by Robin Nutting, CLTC®
The money taken out of your paycheck every month may be unwelcome now, but it can give you monthly income later in life.
However, some question if Social Security will last long enough for those in the workforce now to be able to receive these benefits. According to Social Security trustees, enough reserves exist for the system to pay 100 percent of promised benefits until 2033, without further reform. Full benefits are available at age 65 for those born before 1938, gradually increasing to age 67 for those born in 1960 or later. There is more to Social Security than just applying for retirement benefits when you are eligible at age 62 or over. By waiting, you can maximize your benefits, which will increase every year you choose to wait to file for Social Security retirement benefits.
Consider these four tips before applying for Social Security.
- Don’t assume it won’t be there. Social Security is projected to last at least until 2033, so the first mistake is writing it off as a resource that won’t be available. Planning early for the role Social Security will play in your retirement will prevent you from being caught off guard and missing out on increased benefits once you are ready to start collecting.
- Know your situation. Retirement income planning is critical. Social Security has many nuances, so a personalized approach is necessary to get a better grasp of your retirement future. By using your current information from the Social Security Administration, financial representatives may be able to create scenarios to give you an idea of how the age you begin receiving distributions can affect the monthly amounts you will receive. For example, if you’re divorced or widowed, a financial representative will be able to calculate the different ways you can claim benefits and how they can affect your retirement strategy.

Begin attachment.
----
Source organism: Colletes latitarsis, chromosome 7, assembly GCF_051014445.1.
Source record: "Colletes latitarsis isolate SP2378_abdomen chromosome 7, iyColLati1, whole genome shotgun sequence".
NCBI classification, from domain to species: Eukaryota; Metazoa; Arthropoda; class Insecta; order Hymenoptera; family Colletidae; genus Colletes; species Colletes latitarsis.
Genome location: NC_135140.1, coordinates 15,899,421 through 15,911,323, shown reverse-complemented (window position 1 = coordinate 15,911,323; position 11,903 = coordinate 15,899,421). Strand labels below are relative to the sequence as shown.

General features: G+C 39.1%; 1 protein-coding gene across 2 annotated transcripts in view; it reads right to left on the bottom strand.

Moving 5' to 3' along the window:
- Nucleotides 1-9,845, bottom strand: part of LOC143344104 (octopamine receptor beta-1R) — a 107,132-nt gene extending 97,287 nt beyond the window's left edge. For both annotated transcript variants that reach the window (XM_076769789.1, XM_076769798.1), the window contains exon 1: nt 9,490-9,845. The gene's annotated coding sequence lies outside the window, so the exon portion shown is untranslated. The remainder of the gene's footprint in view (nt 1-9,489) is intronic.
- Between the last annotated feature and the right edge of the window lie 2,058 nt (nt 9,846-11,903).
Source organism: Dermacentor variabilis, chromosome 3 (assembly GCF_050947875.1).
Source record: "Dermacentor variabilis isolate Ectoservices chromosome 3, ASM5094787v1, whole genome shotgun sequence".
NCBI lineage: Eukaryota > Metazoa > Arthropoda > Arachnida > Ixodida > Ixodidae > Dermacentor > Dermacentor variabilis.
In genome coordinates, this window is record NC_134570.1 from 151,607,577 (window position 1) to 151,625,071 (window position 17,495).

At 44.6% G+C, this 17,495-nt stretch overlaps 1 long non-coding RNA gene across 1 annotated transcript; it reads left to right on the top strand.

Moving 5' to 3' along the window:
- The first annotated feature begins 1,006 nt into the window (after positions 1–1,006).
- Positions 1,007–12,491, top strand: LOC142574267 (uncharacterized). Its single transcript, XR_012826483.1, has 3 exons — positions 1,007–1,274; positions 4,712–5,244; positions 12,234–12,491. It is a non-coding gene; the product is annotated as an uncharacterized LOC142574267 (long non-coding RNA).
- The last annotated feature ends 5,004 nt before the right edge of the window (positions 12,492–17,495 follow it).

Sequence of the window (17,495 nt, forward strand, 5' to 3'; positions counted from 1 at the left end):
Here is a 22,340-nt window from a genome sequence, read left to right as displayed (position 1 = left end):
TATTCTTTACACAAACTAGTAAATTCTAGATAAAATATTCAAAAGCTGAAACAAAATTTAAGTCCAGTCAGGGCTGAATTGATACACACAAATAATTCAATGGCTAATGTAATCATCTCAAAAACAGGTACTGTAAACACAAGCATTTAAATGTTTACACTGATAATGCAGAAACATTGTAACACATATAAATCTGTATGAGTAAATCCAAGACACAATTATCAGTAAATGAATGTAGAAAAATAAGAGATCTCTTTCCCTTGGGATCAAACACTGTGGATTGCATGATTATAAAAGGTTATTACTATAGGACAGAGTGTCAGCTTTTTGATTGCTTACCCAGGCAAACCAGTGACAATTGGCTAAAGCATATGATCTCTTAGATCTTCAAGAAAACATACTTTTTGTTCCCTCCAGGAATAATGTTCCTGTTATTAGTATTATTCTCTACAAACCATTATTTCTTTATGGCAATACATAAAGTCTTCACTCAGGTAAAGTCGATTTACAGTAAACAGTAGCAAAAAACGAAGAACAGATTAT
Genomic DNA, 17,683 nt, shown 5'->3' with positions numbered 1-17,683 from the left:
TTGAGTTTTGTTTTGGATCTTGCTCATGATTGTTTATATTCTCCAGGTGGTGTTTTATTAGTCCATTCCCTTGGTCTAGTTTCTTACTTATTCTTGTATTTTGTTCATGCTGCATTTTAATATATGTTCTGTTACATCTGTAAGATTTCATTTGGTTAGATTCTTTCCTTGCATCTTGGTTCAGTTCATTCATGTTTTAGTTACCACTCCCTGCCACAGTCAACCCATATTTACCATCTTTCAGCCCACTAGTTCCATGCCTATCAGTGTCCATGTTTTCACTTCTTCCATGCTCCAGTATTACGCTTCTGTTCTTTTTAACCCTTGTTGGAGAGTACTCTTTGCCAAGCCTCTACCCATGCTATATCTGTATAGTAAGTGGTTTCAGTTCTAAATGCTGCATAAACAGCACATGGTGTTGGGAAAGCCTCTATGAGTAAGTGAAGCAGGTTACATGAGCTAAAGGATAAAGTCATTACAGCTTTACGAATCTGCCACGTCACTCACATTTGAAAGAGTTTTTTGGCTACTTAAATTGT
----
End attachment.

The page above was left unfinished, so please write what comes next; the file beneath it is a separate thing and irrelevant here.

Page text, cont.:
- Wait to draw. Now that you are planning for it, you can figure out the right time for you to start receiving benefits. For many people, this will be after the age that you are eligible to start collecting full benefits. For every year that you delay, Social Security benefits will increase by a set percentage, eventually putting your monthly benefit above 100 percent. Delaying can also multiply the benefits after it is adjusted for cost-of-living and can potentially reduce the number of years benefits are subject to income taxes. Factors to consider as to when to file for your Social Security benefits include: health status, life expectancy, need for income, future employment and survivor needs. A financial representative can help you build all of this information into an overall retirement strategy.
- Get your financial house in order. If you delay your Social Security benefits, you will need to have another way to pay for your needs while you are not working. If you planned early enough, you will likely have adjusted your finances so that you are prepared. Again, talking to a representative can help you plan the best option for the interim time before receiving Social Security.
Social Security can be confusing, but talking to a representative can help you clarify the role it can play in your retirement strategy. Once you have a strategy in place, you will better be able to enjoy your retirement years, without worrying about the next paycheck.
Nutting, CLTC, a financial associate with Thrivent Financial in Southern Pines, can reached at 910-692-5570 or email@example.com